Just a quick one.

So, after almost two weeks in Hanoi, the time has come to leave. To be honest, we would never have stayed here for so long had we not been waiting for a letter from home. Hanoi is a charming, but expensive, city that seems hell bent on parting me from my cash. You can find the usual cheap food and beer but, compaired to China, Vietnam is a fully M.O.Ted, well oiled and finely tuned tourism machine with prices that reflect this.  A few pence here, a dollar there, 50p for a beer that cost 15p in China. It all adds up.

The people of Vietnam have impressed me greatly, but they will insist on trying to sell me things. Motorbike rides, carrier bags full of pineapple, whores, pretty much anything you can think of. Women pound the streets carrying baskets full of anything that there might be a market for, and if you spurn their advances they simply throw one of those conical hats on your head and scream ‘Photophoto!!!’. Of course, they then expect a bit of loose change for the privilege of being photographed while dressed like a complete tit. But, ultimately, tourism is a massive industry in Vietnam and everyone wants a piece of the pie, be they hawkers, pickpockets, or taxi drivers and quite frankly i don’t blame them. It gets tiresome when all you want to do is sit in the park and simply take in the city, but to many people here you are simply a walking ATM and everybody needs to eat.

Despite the almost perpetual sales pitches, I have a great deal of respect for the Vietnamese. In the bloody, and often tragic, history of the country they have fought constantly to retain their identity and dignity and are fiercely patriotic, proud of their independence and only too happy to welcome you to their nation. I can’t help but respect a nation that survived a millennium of domination by the Chinese, years of French colonial occupation, war with the Japanese, and in it’s more recent history, along with it’s neighbours Lao and Cambodia, more bombs than were dropped by allsides during WWII. On top of that, they didn’t just survive. They fought to the last man to create what they have today, for better or worse. I don’t claim to understand all the ins and outs of Vietnam’s history, and will not attempt to delve much deeper into it here. I certainly don’t believe for a second that they are simply the unfortunate victims of a plethora of mighty tyrants like the plaques in the museums tell me. I will simply state that you can really sense the pride here. As a friend of mine discovered, you certainly wouldn’t like to fight them. After an altercation with a gang of taxi drivers he ended up in the hospital with a baseball bat induced bleeding brain and had to remain there for a week while the french doctors conducted their scans. A valuable, if brutal, lesson learned.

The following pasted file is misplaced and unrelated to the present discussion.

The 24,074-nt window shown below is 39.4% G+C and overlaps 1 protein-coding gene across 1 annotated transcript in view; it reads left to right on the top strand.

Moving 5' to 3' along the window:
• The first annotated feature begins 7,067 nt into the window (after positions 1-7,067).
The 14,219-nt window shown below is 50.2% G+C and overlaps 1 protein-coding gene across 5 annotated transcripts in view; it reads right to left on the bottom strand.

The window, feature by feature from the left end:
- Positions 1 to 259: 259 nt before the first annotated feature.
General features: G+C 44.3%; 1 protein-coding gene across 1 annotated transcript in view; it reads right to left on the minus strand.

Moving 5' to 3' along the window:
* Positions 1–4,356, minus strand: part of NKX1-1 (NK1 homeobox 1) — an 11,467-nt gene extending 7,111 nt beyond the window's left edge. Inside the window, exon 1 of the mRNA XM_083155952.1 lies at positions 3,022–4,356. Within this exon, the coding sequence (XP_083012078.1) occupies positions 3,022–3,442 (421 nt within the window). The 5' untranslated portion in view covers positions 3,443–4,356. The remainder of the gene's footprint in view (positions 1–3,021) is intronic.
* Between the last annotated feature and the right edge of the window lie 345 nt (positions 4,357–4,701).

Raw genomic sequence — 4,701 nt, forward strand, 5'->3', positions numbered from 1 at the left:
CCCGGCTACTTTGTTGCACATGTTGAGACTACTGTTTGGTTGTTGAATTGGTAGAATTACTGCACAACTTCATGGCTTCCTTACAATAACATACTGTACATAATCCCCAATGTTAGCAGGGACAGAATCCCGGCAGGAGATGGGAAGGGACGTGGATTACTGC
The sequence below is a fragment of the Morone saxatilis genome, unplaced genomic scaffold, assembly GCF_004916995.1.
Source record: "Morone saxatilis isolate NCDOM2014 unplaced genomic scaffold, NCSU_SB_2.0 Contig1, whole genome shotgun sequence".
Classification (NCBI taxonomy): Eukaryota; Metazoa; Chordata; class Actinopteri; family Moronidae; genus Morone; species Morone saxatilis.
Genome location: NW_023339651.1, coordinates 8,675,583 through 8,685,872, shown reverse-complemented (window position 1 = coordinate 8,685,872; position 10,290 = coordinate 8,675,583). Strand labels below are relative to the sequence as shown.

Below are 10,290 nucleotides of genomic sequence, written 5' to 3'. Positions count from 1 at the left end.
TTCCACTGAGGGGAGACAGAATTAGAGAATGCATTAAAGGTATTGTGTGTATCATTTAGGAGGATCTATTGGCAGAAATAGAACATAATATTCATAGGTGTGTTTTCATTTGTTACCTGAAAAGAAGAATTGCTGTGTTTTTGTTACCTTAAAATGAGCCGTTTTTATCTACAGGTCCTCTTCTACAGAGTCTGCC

Pictures are on their way. Not of my mates head, obviously.

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